Imagine picking up a stranger and bringing them into your house. Now imagine that you have to live 24 hours a day, 7 days a week, for weeks on end! That is what having a third crew member is like on a cruising yacht. 

Reinforcing Roles on a Boat

We will never have crew again on our boat, but if you do choose to have crew on your yacht, it would behoove you to really grind in the roles and rules of the boat. 

A friend of mine recommended that you also have the crew members sign a "contract" which lists all the rules and roles. Out at sea, laws don't really matter when you are dealing with someone who has intense anger issues, but it might help somewhat. 

When a crew gets out of line and you tell them their place in the pecking order, having a piece of paper that they signed might help bring them back down off their high horse. Understanding the roles became an issue for us when our crewmember began thinking that this was "his boat" and that "he was in charge". 

He would frequently yell at us, call us lazy, and say hurtful things that would make Maddie cry. Then he would yell at me for plotting our course without "consulting him first". Weather information, route planning, and sail changes (in his opinion) all needed to be run by him for a final decision. 

Naturally, this is not the case and he was merely having delusions of grandeur. The order on the boat was made very clear to him:  

Herby is Captain and is in charge of making course decisions, looking at and interpreting the weather, and making sail plan decisions. If it had to do with where we were going, how we were getting there, and what sails were flying, Herby and only Herby was in charge.

Maddie is 1st mate (but her true title is Admiral) and she makes choices with me. She can give her opinion on where she wants to go and suggestions about weather and sails, but the final decision is ultimately made by the Captain. 

Un-named crewmember is last on the list. He follows orders, holds the course set by the captain, and is responsible for letting the captain know if a sailchange is needed while on watch. While off watch, he does the dishes and sleeps. He has no say or opinion with regards to sail choice, course, weather planning, or navigation. 

To give an example: say we are sailing from Point A to Point B, and along the way we see a pretty island. Maddie can say "Hey, that place looks cool, lets stop there for lunch!" I as Captain then have to look at the weather and see if we can stop there because of the weather. Next, I check the charts to see if we fit in there and can anchor safely. After all that is done, then I decide if we can pull in or not and stop for lunch. The crewmember, has no say in the matter. If they love islands or hate islands, their opinion has no weight on what occurs.

Now, I feel that we are also all people, so I am very lenient with this rule and will listen to their opinion and try to make them feel like they are part of the team, part of the boat!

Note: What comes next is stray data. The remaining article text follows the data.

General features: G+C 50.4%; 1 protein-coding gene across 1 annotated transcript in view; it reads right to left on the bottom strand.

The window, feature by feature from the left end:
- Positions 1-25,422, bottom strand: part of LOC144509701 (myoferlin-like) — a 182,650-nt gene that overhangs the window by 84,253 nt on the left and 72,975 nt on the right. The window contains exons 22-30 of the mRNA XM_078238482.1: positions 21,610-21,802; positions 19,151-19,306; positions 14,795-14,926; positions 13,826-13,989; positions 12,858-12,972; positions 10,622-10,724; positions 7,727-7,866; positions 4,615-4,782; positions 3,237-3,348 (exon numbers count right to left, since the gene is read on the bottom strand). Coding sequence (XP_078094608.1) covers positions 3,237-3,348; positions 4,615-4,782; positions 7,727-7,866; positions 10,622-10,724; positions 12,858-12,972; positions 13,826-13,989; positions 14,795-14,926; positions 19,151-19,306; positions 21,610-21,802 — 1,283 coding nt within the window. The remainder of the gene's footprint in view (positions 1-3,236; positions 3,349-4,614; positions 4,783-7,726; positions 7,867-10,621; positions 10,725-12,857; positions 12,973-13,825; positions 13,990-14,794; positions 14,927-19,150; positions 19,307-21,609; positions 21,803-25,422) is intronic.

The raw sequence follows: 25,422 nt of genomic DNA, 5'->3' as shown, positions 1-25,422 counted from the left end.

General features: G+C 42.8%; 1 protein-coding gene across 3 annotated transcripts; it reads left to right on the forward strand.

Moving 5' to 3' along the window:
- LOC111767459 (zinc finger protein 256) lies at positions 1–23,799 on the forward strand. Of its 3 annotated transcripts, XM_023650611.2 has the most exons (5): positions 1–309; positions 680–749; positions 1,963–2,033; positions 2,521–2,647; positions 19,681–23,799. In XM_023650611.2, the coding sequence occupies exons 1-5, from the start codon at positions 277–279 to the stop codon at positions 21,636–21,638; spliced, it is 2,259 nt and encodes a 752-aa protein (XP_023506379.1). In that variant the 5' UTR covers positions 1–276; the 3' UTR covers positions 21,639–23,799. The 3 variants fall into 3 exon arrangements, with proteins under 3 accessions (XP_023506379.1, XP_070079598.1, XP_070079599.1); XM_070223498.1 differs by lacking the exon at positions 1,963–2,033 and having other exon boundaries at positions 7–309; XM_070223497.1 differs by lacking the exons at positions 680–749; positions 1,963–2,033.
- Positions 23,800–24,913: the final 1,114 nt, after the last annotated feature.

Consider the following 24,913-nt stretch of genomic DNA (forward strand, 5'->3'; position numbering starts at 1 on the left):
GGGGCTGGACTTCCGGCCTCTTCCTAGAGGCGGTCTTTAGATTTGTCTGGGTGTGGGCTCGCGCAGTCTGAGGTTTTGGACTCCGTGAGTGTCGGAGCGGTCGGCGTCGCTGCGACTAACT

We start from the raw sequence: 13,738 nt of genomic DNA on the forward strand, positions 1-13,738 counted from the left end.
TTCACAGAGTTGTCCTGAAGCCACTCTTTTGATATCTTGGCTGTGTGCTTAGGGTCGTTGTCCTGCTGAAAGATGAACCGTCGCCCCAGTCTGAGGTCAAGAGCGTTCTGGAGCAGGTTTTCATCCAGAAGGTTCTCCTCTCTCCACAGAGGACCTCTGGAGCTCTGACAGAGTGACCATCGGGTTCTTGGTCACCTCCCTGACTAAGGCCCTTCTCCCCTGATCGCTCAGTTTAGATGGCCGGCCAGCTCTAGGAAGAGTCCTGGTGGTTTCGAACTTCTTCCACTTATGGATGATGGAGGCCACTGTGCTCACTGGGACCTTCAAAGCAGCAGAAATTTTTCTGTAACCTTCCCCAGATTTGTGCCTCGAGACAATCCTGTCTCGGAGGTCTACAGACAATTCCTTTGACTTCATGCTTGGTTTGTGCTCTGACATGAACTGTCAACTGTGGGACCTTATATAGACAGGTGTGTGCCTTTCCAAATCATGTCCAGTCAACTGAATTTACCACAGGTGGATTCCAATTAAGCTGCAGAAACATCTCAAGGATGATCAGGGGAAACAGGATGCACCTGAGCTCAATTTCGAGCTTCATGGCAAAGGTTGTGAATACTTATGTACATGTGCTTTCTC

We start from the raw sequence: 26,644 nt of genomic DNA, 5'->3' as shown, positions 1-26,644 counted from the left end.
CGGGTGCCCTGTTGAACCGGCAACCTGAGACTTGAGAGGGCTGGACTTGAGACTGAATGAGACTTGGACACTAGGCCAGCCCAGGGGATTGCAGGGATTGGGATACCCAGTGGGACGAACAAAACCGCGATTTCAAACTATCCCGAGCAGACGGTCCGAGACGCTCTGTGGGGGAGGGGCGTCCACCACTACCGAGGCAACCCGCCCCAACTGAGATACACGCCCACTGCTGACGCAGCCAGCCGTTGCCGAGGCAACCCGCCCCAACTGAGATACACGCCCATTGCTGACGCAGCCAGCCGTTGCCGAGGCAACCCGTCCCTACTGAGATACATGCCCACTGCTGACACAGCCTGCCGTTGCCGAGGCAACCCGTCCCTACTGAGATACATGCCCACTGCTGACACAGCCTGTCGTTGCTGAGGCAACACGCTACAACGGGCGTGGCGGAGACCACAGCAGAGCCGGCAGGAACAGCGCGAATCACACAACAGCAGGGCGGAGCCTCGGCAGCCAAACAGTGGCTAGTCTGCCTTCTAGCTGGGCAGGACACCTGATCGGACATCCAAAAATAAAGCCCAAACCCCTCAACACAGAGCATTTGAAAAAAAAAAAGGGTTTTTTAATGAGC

If the crewmember has an interest in learning how to do the functions of Captain, I will gladly take them under my wing and show them everything. They can watch as I look at the sky, check the barometer, take our noonsite, plot our course and check the charts. I am also very happy to teach them how to do all of these functions! I got my first ocean sail on board another boat as crew, and the captain was a wonderful teacher. He showed me everything and taught me how to carry out a lot of the tasks because he knew my next time out in the ocean was going to be on my own boat without any guidance. I would love to return the favor by educating someone new to cruising on how to safely sail across oceans and cruise in comfort. 

The problem is the line between crew and captain seems to have gotten blurred in the eyes of this one crewmember. All of a sudden, he felt that he was captain and making all the decisions. He began yelling at me one day when he saw a text to a shoreside weather person. I texted the shoreside person what our proposed route was and asked him to check for storms along that path. Our crewmember became irate and began yelling at me. 

Crewmember: "How can you have a course plotted?!" 

Me: "I have to have a course plotted, we are crossing an ocean." 

Crewmember: "You didn't consult me on this course! All decisions about this boat need to be run by me for approval!" 

To this I laughed, which only set him off even further. I thought he was delirious or just joking around, but it turns out he was very serious about this matter. 

Me: "I am the captain, I don't have to ask you about anything. I make the choices and you carry them out. I go over the weather and course with you as a courtesy because I think it's nice to let you know what we are doing and where we are going, but you are not involved in the decision making process." 

Crewmember: "You are not in charge, you are not in command of this boat."